Facebook bans Israeli company, saying it worked to disrupt elections

Facebook said it found “coordinated inauthentic behavior” focused on sub-Saharan African countries as well as parts of Southeast Asia and Latin America.

Facebook Inc. said Thursday it banned an Israeli company that ran an influence campaign aimed at disrupting elections in various countries and has canceled dozens of accounts engaged in spreading disinformation.

Nathaniel Gleicher, Facebook’s head of cybersecurity policy, told reporters that the tech giant had purged 65 Israeli accounts, 161 pages, dozens of groups and four Instagram accounts.


Facebook said that the people behind the network tried to conceal their identities but that the company discovered many were linked to the Archimedes Group, a Tel Aviv political consulting and lobbying firm that boasts of its social media skills and ability to “change reality.”

“It’s a real communications firm making money through the dissemination of fake news,” said Graham Brookie, director of the Digital Forensic Research Lab at the Atlantic Council, a think tank collaborating with Facebook to expose and explain disinformation campaigns.


He called Archimedes’ commercialization of tactics more commonly tied to governments such as Russia’s an emerging — and worrying — trend in the global spread of social media disinformation. “These efforts go well beyond what is acceptable in free and democratic societies,” Brookie said.

Gleicher described the pages as conducting “coordinated inauthentic behavior,” with accounts posing as certain political candidates, smearing opponents and presenting as local news organizations peddling supposedly leaked information.

“Our team assessed that because this group is primarily organized to conduct deceptive behavior, we are removing them from the platform and blocking them from coming back,” he added.

The activity appeared to be focused on sub-Saharan African countries but was also scattered in parts of Southeast Asia and Latin America — what Brookie called a “staggering diversity of regions” that pointed to the group’s sophistication.

The fake pages, pushing a steady stream of political news, racked up 2.8 million followers. Thousands of people expressed interest in attending at least one of the nine events organized by those behind the pages. Facebook could not confirm whether any of the events actually occurred. Some 5,000 accounts joined one or more of the fake groups.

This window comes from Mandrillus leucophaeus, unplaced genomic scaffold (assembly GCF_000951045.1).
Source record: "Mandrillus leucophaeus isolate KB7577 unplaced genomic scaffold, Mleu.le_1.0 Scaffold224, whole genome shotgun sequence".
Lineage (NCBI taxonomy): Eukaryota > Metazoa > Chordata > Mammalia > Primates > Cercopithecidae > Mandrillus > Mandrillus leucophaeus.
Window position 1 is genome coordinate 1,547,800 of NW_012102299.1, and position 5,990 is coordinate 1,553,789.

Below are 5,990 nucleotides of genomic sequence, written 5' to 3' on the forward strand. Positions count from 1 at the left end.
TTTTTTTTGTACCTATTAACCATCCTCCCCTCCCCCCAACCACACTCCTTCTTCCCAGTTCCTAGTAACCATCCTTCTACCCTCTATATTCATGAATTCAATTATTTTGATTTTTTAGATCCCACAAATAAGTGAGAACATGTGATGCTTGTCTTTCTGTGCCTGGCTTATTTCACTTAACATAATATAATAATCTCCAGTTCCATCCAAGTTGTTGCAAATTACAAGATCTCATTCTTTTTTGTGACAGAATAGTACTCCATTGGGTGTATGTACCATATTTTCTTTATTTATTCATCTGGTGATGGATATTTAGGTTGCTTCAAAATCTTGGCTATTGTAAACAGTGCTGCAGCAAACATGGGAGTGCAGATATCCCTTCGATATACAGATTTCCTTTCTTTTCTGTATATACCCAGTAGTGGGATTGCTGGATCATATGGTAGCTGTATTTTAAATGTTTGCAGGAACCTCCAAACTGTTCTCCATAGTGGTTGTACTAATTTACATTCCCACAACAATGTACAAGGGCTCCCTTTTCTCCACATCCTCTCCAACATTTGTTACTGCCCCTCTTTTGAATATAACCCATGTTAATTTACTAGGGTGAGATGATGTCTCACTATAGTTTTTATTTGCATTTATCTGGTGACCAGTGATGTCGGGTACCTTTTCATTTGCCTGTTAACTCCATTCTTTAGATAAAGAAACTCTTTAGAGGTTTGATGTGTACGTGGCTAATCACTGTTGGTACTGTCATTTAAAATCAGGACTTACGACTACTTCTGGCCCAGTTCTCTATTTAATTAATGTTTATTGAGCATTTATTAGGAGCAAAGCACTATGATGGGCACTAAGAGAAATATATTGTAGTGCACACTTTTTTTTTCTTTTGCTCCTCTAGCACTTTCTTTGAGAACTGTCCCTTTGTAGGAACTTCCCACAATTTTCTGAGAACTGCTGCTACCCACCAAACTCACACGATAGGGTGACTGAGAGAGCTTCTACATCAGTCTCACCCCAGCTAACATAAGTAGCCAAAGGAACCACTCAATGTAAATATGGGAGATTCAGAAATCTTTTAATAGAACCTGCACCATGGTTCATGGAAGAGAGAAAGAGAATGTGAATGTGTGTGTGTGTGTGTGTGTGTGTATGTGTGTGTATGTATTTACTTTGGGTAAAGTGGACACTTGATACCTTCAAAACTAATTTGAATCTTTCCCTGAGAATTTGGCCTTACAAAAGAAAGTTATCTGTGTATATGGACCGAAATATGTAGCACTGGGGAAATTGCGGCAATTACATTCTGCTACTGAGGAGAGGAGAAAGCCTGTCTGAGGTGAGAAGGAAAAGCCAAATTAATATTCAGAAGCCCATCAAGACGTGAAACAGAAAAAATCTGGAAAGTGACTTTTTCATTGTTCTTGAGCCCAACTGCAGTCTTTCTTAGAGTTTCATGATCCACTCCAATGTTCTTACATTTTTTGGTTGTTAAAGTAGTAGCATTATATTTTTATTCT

Gleicher said the misleading accounts primarily aimed to influence people in Nigeria, Senegal, Togo, Angola, Niger and Tunisia.


The most significant audience engagement was generated in Malaysia, which has a vast media market and held a general election last year, according to Brookie and his team at the Atlantic Council.

Facebook said its investigations revealed that Archimedes had spent some $800,000 on fake ads, paid for in Brazilian, Israeli and U.S. currency. Gleicher said its deceptive activity dated back to 2012, with the most recent activity occurring last month.

Facebook has come under pressure to more aggressively and transparently tackle misinformation aimed at sowing division and confusion around elections, since the revelation that the company was slow to respond to Russian meddling in the 2016 U.S. election.

Thursday’s disclosure, which Facebook pointed to as proof of its accelerating “progress rooting out abuse,” underscored the extent to which private actors are leveraging the platform to meddle in elections and more broadly tap the “growing market for disinformation,” Brookie said.

But the company’s efforts to fight fake accounts are “often made in great haste,” said Jonathan Klinger from the Israeli Digital Rights Movement, and if Archimedes does have legitimate links to political parties and candidates, Facebook can expect a legal battle.

On its website, Archimedes, which presents itself as a consulting firm involved in campaigns for presidential elections, does not hide its efforts to manipulate public opinion. Rather, the company advertises it.


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The site, featuring a montage of stock photos from Africa, Latin America and the Caribbean, boasts of its “own unique field within the social media realm” and its efforts to “take every advantage available in order to change reality according to our client’s wishes.”

Little information is available beyond its slogan, which is “winning campaigns worldwide,” and a vague blurb about the group’s “mass social media management” software, which it said enabled the operation of an “unlimited” number of online accounts.

The company did not immediately reply to a message seeking comment.

Archimedes’ chief executive is Elinadav Heymann, according to Swiss negotiations consultancy Negotiations.CH, where he is listed as one of the group’s consultants.

A biography posted to the company’s website describes him as the former director of the Brussels-based European Friends of Israel lobbying group, a former political advisor in Israel’s parliament and an ex-intelligence agent for the Israeli air force.


Heymann did not reply to messages left with Daniel Hardegger, Negotiations.CH’s managing director. Shortly after the Associated Press got in touch, Hardegger said that Heymann requested that his biography be removed from the site.